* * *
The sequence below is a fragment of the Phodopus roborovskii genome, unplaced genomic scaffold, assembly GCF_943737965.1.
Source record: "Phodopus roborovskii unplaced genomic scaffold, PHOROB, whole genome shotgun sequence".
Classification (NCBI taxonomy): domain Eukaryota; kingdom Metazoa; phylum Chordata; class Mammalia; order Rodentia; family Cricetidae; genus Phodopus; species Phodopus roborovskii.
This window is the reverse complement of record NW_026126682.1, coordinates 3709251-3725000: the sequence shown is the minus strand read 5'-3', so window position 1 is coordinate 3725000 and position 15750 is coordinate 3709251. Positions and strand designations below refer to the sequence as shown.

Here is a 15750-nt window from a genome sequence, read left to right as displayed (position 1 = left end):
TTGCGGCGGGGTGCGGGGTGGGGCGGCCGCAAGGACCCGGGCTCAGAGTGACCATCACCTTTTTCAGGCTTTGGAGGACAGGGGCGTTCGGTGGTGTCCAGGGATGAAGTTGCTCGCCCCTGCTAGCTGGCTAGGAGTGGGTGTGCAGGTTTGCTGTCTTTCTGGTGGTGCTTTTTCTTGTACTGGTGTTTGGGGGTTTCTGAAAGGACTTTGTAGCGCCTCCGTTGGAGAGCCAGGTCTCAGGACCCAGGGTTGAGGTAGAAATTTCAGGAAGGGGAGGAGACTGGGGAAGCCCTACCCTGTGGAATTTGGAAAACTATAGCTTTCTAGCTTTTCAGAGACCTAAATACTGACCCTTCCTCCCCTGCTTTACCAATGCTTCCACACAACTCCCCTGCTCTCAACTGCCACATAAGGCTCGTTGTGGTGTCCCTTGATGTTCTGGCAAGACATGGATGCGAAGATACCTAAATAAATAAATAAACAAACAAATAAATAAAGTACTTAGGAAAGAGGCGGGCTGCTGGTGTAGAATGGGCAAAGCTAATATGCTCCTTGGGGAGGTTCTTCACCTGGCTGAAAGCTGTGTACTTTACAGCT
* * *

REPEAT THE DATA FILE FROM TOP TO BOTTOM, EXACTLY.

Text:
The sequence below is a fragment of the Phodopus roborovskii genome, unplaced genomic scaffold, assembly GCF_943737965.1.
Source record: "Phodopus roborovskii unplaced genomic scaffold, PHOROB, whole genome shotgun sequence".
Classification (NCBI taxonomy): domain Eukaryota; kingdom Metazoa; phylum Chordata; class Mammalia; order Rodentia; family Cricetidae; genus Phodopus; species Phodopus roborovskii.
This window is the reverse complement of record NW_026126682.1, coordinates 3709251-3725000: the sequence shown is the minus strand read 5'-3', so window position 1 is coordinate 3725000 and position 15750 is coordinate 3709251. Positions and strand designations below refer to the sequence as shown.

Here is a 15750-nt window from a genome sequence, read left to right as displayed (position 1 = left end):
TTGCGGCGGGGTGCGGGGTGGGGCGGCCGCAAGGACCCGGGCTCAGAGTGACCATCACCTTTTTCAGGCTTTGGAGGACAGGGGCGTTCGGTGGTGTCCAGGGATGAAGTTGCTCGCCCCTGCTAGCTGGCTAGGAGTGGGTGTGCAGGTTTGCTGTCTTTCTGGTGGTGCTTTTTCTTGTACTGGTGTTTGGGGGTTTCTGAAAGGACTTTGTAGCGCCTCCGTTGGAGAGCCAGGTCTCAGGACCCAGGGTTGAGGTAGAAATTTCAGGAAGGGGAGGAGACTGGGGAAGCCCTACCCTGTGGAATTTGGAAAACTATAGCTTTCTAGCTTTTCAGAGACCTAAATACTGACCCTTCCTCCCCTGCTTTACCAATGCTTCCACACAACTCCCCTGCTCTCAACTGCCACATAAGGCTCGTTGTGGTGTCCCTTGATGTTCTGGCAAGACATGGATGCGAAGATACCTAAATAAATAAATAAACAAACAAATAAATAAAGTACTTAGGAAAGAGGCGGGCTGCTGGTGTAGAATGGGCAAAGCTAATATGCTCCTTGGGGAGGTTCTTCACCTGGCTGAAAGCTGTGTACTTTACAGCT